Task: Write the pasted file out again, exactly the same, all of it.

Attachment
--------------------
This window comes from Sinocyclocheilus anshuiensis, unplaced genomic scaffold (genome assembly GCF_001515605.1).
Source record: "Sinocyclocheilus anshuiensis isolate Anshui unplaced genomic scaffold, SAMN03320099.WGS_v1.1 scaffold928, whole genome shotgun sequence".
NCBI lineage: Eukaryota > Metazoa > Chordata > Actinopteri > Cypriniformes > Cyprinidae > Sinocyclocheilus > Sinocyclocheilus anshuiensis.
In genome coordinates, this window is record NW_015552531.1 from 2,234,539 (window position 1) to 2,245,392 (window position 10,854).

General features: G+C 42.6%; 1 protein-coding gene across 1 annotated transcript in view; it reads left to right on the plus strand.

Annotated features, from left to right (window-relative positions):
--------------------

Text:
This window comes from Sinocyclocheilus anshuiensis, unplaced genomic scaffold (genome assembly GCF_001515605.1).
Source record: "Sinocyclocheilus anshuiensis isolate Anshui unplaced genomic scaffold, SAMN03320099.WGS_v1.1 scaffold928, whole genome shotgun sequence".
NCBI lineage: Eukaryota > Metazoa > Chordata > Actinopteri > Cypriniformes > Cyprinidae > Sinocyclocheilus > Sinocyclocheilus anshuiensis.
In genome coordinates, this window is record NW_015552531.1 from 2,234,539 (window position 1) to 2,245,392 (window position 10,854).

General features: G+C 42.6%; 1 protein-coding gene across 1 annotated transcript in view; it reads left to right on the plus strand.

Annotated features, from left to right (window-relative positions):